The CLI is the official tool to use and manage your projects directly from your terminal. Anything you can do within the management console can be done with the CLI.

Behinds the scenes it uses both the Git interface and our REST API. The source code of the CLI is hosted on GitHub.

Find detailed information on setting up a local development environment.


Install the CLI using this command:

curl -fsS | php

You can find the system requirements and more information in the installation instructions on GitHub.


The CLI will authenticate you with and show your projects. Run this command to start:


You will be asked to log in via a browser.

When you are logged in, a list of your projects appears, along with some tips for getting started.

Your command-line tools are now ready to use with


The CLI uses the API to trigger commands (such as branch, merge) on your projects.

It’s also very useful when you work locally since it can simulate a local build of your codebase as if you were pushing a change to

Once you have the CLI installed, run platform list to see all of the available commands.

You can preface any command with help to see more information on how to use that command.

$ platform help domain:add
Command: domain:add
Description: Add a new domain to the project

 domain:add [--project[="..."]] [--cert="..."] [--key="..."] [--chain="..."] [name]

 name                  The name of the domain

 --project             The project ID
 --cert                The path to the certificate file for this domain.
 --key                 The path to the private key file for the provided certificate.
 --chain               The path to the certificate chain file or files for the provided certificate. (multiple values allowed)
 --help (-h)           Display this help message
 --quiet (-q)          Do not output any message
 --verbose (-v|vv|vvv) Increase the verbosity of messages
 --version (-V)        Display this application version
 --yes (-y)            Answer "yes" to all prompts
 --no (-n)             Answer "no" to all prompts
 --shell (-s)          Launch the shell

Comparison with Git commands 

Some CLI commands (especially many within the environment namespace) have some overlap with Git commands. Generally, they offer more options than the Git commands alone. For example, platform push offers options such as --activate (to active an environment before pushing) and --no-wait (so you can continue working without waiting for the push to complete).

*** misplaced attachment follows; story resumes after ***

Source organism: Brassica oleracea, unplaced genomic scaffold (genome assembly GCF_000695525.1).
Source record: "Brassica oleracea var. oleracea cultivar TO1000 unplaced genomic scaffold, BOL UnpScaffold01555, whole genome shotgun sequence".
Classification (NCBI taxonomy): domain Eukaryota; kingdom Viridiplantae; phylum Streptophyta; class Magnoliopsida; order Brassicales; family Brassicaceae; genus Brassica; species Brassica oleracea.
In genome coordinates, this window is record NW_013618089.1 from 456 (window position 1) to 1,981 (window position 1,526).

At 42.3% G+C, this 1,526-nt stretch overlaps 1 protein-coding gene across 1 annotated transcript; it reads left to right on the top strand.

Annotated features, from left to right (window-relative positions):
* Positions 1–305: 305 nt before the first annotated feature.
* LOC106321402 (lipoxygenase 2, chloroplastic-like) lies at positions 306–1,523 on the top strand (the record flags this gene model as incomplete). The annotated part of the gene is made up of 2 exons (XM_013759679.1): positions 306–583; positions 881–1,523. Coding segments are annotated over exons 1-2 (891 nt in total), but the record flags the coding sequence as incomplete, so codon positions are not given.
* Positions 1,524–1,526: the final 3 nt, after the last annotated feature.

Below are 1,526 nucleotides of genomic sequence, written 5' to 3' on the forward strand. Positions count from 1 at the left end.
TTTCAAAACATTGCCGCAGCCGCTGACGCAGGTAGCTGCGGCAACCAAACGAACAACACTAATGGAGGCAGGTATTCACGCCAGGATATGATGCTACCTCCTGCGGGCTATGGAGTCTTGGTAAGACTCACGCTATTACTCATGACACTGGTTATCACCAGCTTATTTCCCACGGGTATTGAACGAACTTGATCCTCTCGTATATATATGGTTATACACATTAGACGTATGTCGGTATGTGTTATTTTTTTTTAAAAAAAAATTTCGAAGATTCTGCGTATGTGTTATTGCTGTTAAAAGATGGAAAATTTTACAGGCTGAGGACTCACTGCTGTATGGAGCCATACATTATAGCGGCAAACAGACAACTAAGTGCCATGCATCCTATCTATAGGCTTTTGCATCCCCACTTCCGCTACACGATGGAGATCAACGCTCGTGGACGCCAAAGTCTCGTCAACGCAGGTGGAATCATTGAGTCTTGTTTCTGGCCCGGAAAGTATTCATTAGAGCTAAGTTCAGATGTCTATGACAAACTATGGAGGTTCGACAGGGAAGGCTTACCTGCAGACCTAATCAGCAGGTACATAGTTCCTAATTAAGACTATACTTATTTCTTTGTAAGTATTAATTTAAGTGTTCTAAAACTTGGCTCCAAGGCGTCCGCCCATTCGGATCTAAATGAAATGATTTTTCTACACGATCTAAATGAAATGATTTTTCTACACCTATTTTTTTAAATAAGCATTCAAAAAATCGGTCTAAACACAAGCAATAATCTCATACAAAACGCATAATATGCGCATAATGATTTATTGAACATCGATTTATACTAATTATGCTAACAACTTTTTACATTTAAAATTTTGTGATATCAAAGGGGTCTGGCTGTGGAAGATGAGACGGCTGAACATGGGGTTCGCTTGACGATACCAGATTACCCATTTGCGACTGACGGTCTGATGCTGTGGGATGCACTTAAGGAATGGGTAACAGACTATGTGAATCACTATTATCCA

For all of them, you don’t need to configure a Git remote. It is enough to have a project ID.

An example of how this affects commands is that when you run platform merge, it doesn’t affect your local codebase. You don’t even need the code locally. The code is only merged between environments remotely.

CLI features 

Additional settings to control the operation of the CLI can be managed in the configuration file (.platform/local/project.yaml) or environment variables. See the README for the CLI for details.

Auto-selecting your project 

When your shell’s working directory is inside a local checkout of your project repository, the CLI will automatically detect your project ID and environment so you don’t need to list them as parameters each time.

In your home directory, for example, you need to provide the project ID as an argument each time:

$ platform project:info --project=acdefghijkl --environment=staging

You can instead get the same result with just:

$ cd myproject
$ platform project:info

You can also set a preferred project ID with the environment variables PLATFORM_PROJECT, PLATFORM_BRANCH and PLATFORM_APPLICATION_NAME.

export PLATFORM_PROJECT=acdefghijkl;
export PLATFORM_BRANCH=staging;
platform project:info

Autocomplete on the command line 

Once installed, the platform CLI tool provides tab auto-completion for commands, options, and even some values (your projects, valid regions).

Installing the CLI on Windows 10 

There are multiple ways to install the CLI on Windows 10. recommends using Bash for Windows (Windows Subsystem for Linux).

Installing Bash for Windows 

You can install Bash to use the CLI on a Windows 10, 64-bit machine. The Windows 10 Anniversary Update is needed to support Git.

To install Bash on Windows 10 Anniversary Edition you need to:

  1. Activate the Developer Mode in “Update & Security” in Windows Settings. This will prompt you to restart your computer.
  2. Activate the “Windows Subsystem for Linux (Beta)”, under “Turn Windows features on or off” in the Programs and Features section of the Control Panel. Once again, you will need to restart your computer.
  3. In the Start Menu, search for the program “bash.exe”, which will prompt you to install it from the Windows Store.

Bash is now installed.

You can read more on WindowsCentral.

Upon starting Bash, you will be asked to choose a username. According to the article, it doesn’t have to be the same as your current username. However, if the username don’t exist, the Linux system might not be able to create the Linux directory (depending on your permissions level). It is therefore recommended you use the same username for Linux as your Windows machine (provided your Windows user name isn’t “Admin”, as that will not be allowed).

Once Bash for Windows is installed, you can install the CLI with the same command as above:

curl -fsS | php